Daniel Smith, Tips & Techniques, Watercolour

How to Read a Daniel Smith Watercolour Colour Chart: Unleashing the Power of Informed Choices

Understanding how to read a colour chart is an essential skill for artists, enabling you to make informed decisions about the colours you want to use in your artwork. In this comprehensive guide, we dive into the art of deciphering a Daniel Smith watercolour colour chart. By learning to read and interpret the valuable information presented on the chart, you can gain the power to select the perfect colours for your artistic vision.

Lightfastness, Staining, Granulation, and Transparency: Key Characteristics Unveiled

The colour chart provides additional information for every colour in the Daniel Smith range including the Series, the colour name, availability in different formats (such as tubes, sticks, or pans), and the specific pigment designation. The key to deciphering this crucial information is the legend, by referring to the legend, artists can quickly gather essential details about each colour.

The colour chart also reveals important characteristics of each colour. Lightfastness is indicated by Roman numerals, with higher numbers representing greater lightfastness. Staining is denoted by a scale from one to four, indicating the degree to which a colour will stain the paper. Granulation is represented by the letter “Y” or “N” for ‘yes’ or ‘no’, indicating whether a colour will produce captivating granulation effects. Transparency is indicated by terms such as transparent, semi-transparent, and opaque, letting you see at a glance how transparent a particular colour is.

The series number indicates what price that colour is in comparison to the others and will depend on the cost of the pigments in that colour. Daniel Smith paint is split into 5 series, the more expensive the pigment, the higher the series it will be in.

The pigments in each colour are displayed in order with greater quantities coming first. So in the example above, we can see that there is more PB 28 than PV 19.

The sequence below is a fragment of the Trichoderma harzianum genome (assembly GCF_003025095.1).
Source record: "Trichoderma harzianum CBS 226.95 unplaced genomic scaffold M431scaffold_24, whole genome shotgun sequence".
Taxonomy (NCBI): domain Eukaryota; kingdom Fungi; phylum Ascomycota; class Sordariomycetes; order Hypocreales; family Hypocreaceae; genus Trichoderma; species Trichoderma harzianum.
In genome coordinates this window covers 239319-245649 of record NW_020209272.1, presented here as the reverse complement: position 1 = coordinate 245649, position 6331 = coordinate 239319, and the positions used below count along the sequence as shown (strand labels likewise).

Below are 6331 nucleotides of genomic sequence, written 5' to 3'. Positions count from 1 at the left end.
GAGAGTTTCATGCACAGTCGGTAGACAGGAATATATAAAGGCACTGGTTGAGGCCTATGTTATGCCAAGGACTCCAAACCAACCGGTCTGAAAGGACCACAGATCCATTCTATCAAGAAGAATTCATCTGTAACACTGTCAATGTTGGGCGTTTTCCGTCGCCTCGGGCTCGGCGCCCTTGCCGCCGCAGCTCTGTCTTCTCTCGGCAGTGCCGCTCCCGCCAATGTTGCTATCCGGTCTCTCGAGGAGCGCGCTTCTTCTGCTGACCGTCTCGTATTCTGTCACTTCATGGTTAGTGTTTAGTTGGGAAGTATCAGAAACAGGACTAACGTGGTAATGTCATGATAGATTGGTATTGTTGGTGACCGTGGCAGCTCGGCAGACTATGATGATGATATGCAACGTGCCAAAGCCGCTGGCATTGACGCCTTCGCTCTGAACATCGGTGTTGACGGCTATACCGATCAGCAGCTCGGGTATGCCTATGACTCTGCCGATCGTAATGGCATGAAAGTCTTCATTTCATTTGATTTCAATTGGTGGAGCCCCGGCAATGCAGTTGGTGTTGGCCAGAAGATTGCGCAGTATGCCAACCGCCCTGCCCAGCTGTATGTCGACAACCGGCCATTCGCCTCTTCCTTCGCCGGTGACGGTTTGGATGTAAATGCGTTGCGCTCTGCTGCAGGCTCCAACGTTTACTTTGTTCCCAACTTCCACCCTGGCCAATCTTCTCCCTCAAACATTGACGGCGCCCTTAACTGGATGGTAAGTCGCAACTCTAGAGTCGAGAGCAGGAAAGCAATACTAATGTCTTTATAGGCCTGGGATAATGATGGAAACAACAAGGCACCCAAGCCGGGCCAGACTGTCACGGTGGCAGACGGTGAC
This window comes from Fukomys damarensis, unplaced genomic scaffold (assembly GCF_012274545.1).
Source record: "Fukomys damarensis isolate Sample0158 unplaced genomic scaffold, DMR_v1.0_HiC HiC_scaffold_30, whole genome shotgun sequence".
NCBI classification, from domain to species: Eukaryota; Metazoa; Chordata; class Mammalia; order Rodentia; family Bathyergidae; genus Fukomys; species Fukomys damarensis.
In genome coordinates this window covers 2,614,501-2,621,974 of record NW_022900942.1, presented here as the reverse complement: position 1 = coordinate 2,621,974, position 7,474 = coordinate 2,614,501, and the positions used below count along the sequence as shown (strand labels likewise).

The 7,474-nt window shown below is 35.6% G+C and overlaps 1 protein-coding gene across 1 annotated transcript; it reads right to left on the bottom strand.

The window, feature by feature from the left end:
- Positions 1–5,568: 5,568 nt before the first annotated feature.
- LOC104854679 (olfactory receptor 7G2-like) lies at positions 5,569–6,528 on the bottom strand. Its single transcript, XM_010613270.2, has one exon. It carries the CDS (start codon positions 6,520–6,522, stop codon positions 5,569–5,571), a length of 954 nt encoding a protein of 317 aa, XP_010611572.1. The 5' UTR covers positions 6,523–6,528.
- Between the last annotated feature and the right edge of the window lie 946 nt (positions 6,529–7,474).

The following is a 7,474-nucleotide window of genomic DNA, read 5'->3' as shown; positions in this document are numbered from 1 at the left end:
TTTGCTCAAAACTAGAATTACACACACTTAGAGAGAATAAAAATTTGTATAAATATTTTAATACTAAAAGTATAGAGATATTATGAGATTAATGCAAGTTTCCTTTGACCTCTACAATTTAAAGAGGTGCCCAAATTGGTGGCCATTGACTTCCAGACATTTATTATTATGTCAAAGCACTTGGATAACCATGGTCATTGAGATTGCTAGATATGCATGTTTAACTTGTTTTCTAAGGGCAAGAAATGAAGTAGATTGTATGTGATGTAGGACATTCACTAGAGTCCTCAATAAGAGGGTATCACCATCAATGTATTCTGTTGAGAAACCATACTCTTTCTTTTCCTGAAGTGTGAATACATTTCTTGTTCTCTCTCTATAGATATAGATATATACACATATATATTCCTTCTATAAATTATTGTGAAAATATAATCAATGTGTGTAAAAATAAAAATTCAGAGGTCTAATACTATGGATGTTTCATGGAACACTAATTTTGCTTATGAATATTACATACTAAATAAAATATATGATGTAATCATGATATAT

Analysing Staining and Transparency: Insights into Pigment Behaviour

By examining the staining and transparency attributes of a colour, artists can make more informed decisions about its suitability for their artistic needs. Staining refers to how much a colour adheres to the paper, with non-staining colours being easily lifted, while highly staining colours remain permanent.

Different levels of staining are show above. 1- Non Staining Opera Pink, 2 – Low Staining Quinacridone Pink, 3 – Medium Staining Quinacridone Magenta, 4 – High Staining Quinacridone Violet

Transparency determines how much light passes through the colour, affecting its layering and glazing potential. Transparent colours allow light to pass through, creating luminous effects and are perfect for glazing techniques, while opaque colours offer more coverage.

Unravelling the Naming Conventions

Colour names on the chart may seem complex, such as Isoindoline or Quinophthalone. However, these names pay homage to the pigments used in the paints. Single-pigment colours often carry their chemical names, while multi-pigment colours can have more creative names.

The Power of Choice: Tailoring Colours to Your Artistic Vision

By carefully examining the chart and considering the unique qualities of each colour, artists can select pigments that align with their artistic vision. Whether it’s choosing colours for specific subjects, exploring granulation effects, or creating layered glazes, the colour chart serves as a valuable tool in the decision-making process. For example, if you are painting a car and require a flat even colour, you would not choose a granulating colour. If you wanted to lift areas of paint from a wash on your paper to leave a negative space, you would choose a colour with low staining properties. If you wanted to paint something using a series of glazes, the best way to achieve this is to use transparent colours.

‘Elephants’ By Tom Shephard painted using Daniel Smith watercolours (See tutorial here)

Mastering the art of reading a Daniel Smith watercolour colour chart grants artists an incredible amount of power and control over their artistic choices. Through understanding lightfastness, staining, granulation, and transparency, artists can confidently navigate the vast spectrum of colours available. Armed with this knowledge, artists can effortlessly communicate with art supply store professionals, discuss the qualities they seek, and select colours that bring their artistic visions to life. Embrace the colour chart as your guide and savour the joy of creating art with the perfect palette of Daniel Smith watercolours.

Read the other articles in this 3 post series:

Exploring the Art of Daniel Smith Watercolour Paints

Exploring the Colour Families of Daniel Smith Watercolours

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Bromleys Art Supplies

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3 thoughts on “How to Read a Daniel Smith Watercolour Colour Chart: Unleashing the Power of Informed Choices

    1. Hi Mai. We’re thrilled you’re enjoying these fantastic colours! Daniel Smith watercolours are exceedingly good quality which does reflect in their price. We do strive to keep prices competitive and even offer price matching. Keep an eye on our rotating offers; subscribing to our email newsletter ensures you’ll receive the best deals directly in your inbox!

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